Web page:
In buying or selling real estate, most people use the services of one or more real estate agents. It is important to understand the relationship be-tween the consumer, and to whom the agent owes a fiduciary duty (one of trust and confidence), if any.
Florida law assumes that real estate licensees are acting in the capacity of transaction brokers, unless a single agency relationship is entered into in writing. Transaction brokers give limited fiduciary duties. For example, the agent must act honestly and fairly in a real estate transaction. Moreover, an agent may not disclose to a buyer what the seller will accept, nor can the agent disclose to the seller what a buyer is willing to pay.
Time and time again I hear agents on the telephone making an appointment to show property with a client, when in fact, there is no client relationship. An agent who represents the client, or principal, has a fiduciary responsibility to the principal, and acts on behalf of the principal. These responsibilities would include care, obedience, loyalty, disclosure, accounting and confidentiality. The customer is the other party to the transaction who is not represented by the agent. When an agent acts in the capacity of transaction broker, no fiduciary duties are ex-tended to the buyer or seller.
When an agent represents the client, the agent must exercise CARE in effecting a legal transaction to the best of his or her ability. The principal hires the agent for his expertise in the real estate market, and to follow the law to finalize the purchase or sale of the real estate. The agent must OBEY every lawful instruction of the principal.
LOYALTY means that the agent must place the principal's interest above all others - even his or her own. If there is a conflict of interest, it is the duty of the agent to divulge it to the principal.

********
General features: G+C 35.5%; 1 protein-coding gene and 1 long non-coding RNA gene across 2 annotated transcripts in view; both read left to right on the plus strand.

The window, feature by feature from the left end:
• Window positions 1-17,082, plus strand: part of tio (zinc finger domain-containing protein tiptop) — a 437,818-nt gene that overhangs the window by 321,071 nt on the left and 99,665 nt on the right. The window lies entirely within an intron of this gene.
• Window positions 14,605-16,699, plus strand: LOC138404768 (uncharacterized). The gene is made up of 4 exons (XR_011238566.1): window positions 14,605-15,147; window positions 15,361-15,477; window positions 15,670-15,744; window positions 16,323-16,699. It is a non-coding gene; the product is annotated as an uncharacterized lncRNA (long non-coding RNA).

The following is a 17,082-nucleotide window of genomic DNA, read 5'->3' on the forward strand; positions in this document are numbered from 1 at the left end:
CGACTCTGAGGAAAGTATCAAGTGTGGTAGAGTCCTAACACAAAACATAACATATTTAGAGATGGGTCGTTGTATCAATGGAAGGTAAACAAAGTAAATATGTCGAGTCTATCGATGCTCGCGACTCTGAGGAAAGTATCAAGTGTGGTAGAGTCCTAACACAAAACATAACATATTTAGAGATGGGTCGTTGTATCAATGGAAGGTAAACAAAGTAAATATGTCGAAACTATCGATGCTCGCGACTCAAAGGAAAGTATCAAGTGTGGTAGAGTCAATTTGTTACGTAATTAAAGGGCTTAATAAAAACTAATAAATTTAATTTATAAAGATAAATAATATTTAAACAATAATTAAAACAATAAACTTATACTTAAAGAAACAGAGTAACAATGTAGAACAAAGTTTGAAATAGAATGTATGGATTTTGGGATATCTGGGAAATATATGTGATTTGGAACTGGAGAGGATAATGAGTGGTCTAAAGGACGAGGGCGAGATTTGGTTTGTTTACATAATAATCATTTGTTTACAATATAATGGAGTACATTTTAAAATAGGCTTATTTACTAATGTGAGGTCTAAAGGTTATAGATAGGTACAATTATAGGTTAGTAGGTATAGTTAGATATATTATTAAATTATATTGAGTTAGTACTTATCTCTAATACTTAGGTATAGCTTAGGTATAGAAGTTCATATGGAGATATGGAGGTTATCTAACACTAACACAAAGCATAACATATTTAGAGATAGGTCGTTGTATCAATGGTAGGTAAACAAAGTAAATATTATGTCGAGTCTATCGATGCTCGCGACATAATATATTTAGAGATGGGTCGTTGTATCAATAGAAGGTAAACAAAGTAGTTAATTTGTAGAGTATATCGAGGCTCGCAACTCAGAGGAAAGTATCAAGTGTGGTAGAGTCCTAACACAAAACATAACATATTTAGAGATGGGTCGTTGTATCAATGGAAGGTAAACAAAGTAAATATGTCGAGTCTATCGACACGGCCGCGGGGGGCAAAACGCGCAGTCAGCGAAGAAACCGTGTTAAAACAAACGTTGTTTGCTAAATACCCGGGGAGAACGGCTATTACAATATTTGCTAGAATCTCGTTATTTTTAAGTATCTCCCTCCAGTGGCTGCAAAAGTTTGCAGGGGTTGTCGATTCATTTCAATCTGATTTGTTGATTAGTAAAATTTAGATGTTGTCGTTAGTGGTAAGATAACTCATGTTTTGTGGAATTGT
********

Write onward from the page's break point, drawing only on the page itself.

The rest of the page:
DISCLOSURE is the duty of the seller's agent, and the seller, to disclose any information that is known or should have been known that may affect the value of the property, including latent defects, which are defects that would not be readily observable from a simple examination of the property. Agents may exaggerate any aspect of the property, what is known as puffery, as long as it is an opinion and not a false statement. Any statements made by the principal or the agent that are known to be false and that adversely affects the customer may constitute fraud. Agents must also avoid negligent misrepresentations, which are statements that the agent should have known to be false.
CONFIDENTIALITY requires that the agent not discuss with anyone, other than the principal, any facts that need not be disclosed and that may negatively affect the real estate transaction for the principal. When representing the seller, the agent must disclose everything he or she knows about the buyer.
ACCOUNTING is the requirement to document all monies paid or received in the transaction by the agent, including earnest money, which is the money paid by the buyer to the seller to secure the transaction, and which is forfeited if the buyer defaults.
An agency relationship is terminated by fulfillment of the contract, expiration of the contract or by mutual agreement. The relationship will also be terminated if the contract cannot be fulfilled, such as when the property is destroyed or condemned, or if the principal or agent dies or is incapacitated, if either party breaches the contract, or the principal declares bankruptcy. The confidentiality owed by the agent to the principal does not terminate in Florida when the agency relationship ends.
Mario D'Artagnan is a broker associate with Realty World Florida, Inc. Mario is a former Florida Real Estate Commission investigator, a former real estate instructor, and a published author. Mario is also a U.S. Air Force veteran. For more information or questions, contact Mr. D'Artagnan at: email@example.com, or call 239-565-4445.